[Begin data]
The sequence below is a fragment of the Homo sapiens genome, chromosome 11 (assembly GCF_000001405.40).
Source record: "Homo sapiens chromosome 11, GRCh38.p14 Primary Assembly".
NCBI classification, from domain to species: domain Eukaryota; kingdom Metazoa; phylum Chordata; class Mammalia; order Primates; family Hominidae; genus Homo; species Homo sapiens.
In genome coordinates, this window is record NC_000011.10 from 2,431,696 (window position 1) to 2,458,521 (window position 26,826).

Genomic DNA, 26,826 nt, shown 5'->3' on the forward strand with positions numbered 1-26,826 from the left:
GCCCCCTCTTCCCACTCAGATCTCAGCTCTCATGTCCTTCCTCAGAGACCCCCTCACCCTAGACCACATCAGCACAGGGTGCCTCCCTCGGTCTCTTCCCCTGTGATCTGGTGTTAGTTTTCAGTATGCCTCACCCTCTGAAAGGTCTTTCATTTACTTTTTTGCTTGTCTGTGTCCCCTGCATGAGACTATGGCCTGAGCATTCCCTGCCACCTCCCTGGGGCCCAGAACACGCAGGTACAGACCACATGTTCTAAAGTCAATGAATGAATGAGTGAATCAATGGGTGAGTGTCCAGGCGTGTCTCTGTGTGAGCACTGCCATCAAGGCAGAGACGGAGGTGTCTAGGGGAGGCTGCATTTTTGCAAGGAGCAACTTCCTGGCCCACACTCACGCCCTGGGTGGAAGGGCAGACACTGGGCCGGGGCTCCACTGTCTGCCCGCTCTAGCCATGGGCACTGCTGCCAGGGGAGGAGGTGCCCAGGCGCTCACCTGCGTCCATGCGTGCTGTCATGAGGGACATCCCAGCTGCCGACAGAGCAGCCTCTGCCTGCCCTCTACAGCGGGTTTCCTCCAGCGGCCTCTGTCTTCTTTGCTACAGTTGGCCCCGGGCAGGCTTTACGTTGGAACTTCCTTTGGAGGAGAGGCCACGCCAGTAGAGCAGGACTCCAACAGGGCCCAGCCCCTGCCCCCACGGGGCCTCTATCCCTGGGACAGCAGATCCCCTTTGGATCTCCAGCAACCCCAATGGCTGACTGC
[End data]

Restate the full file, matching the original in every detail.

The sequence below is a fragment of the Homo sapiens genome, chromosome 11 (assembly GCF_000001405.40).
Source record: "Homo sapiens chromosome 11, GRCh38.p14 Primary Assembly".
NCBI classification, from domain to species: domain Eukaryota; kingdom Metazoa; phylum Chordata; class Mammalia; order Primates; family Hominidae; genus Homo; species Homo sapiens.
In genome coordinates, this window is record NC_000011.10 from 2,431,696 (window position 1) to 2,458,521 (window position 26,826).

Genomic DNA, 26,826 nt, shown 5'->3' on the forward strand with positions numbered 1-26,826 from the left:
GCCCCCTCTTCCCACTCAGATCTCAGCTCTCATGTCCTTCCTCAGAGACCCCCTCACCCTAGACCACATCAGCACAGGGTGCCTCCCTCGGTCTCTTCCCCTGTGATCTGGTGTTAGTTTTCAGTATGCCTCACCCTCTGAAAGGTCTTTCATTTACTTTTTTGCTTGTCTGTGTCCCCTGCATGAGACTATGGCCTGAGCATTCCCTGCCACCTCCCTGGGGCCCAGAACACGCAGGTACAGACCACATGTTCTAAAGTCAATGAATGAATGAGTGAATCAATGGGTGAGTGTCCAGGCGTGTCTCTGTGTGAGCACTGCCATCAAGGCAGAGACGGAGGTGTCTAGGGGAGGCTGCATTTTTGCAAGGAGCAACTTCCTGGCCCACACTCACGCCCTGGGTGGAAGGGCAGACACTGGGCCGGGGCTCCACTGTCTGCCCGCTCTAGCCATGGGCACTGCTGCCAGGGGAGGAGGTGCCCAGGCGCTCACCTGCGTCCATGCGTGCTGTCATGAGGGACATCCCAGCTGCCGACAGAGCAGCCTCTGCCTGCCCTCTACAGCGGGTTTCCTCCAGCGGCCTCTGTCTTCTTTGCTACAGTTGGCCCCGGGCAGGCTTTACGTTGGAACTTCCTTTGGAGGAGAGGCCACGCCAGTAGAGCAGGACTCCAACAGGGCCCAGCCCCTGCCCCCACGGGGCCTCTATCCCTGGGACAGCAGATCCCCTTTGGATCTCCAGCAACCCCAATGGCTGACTGC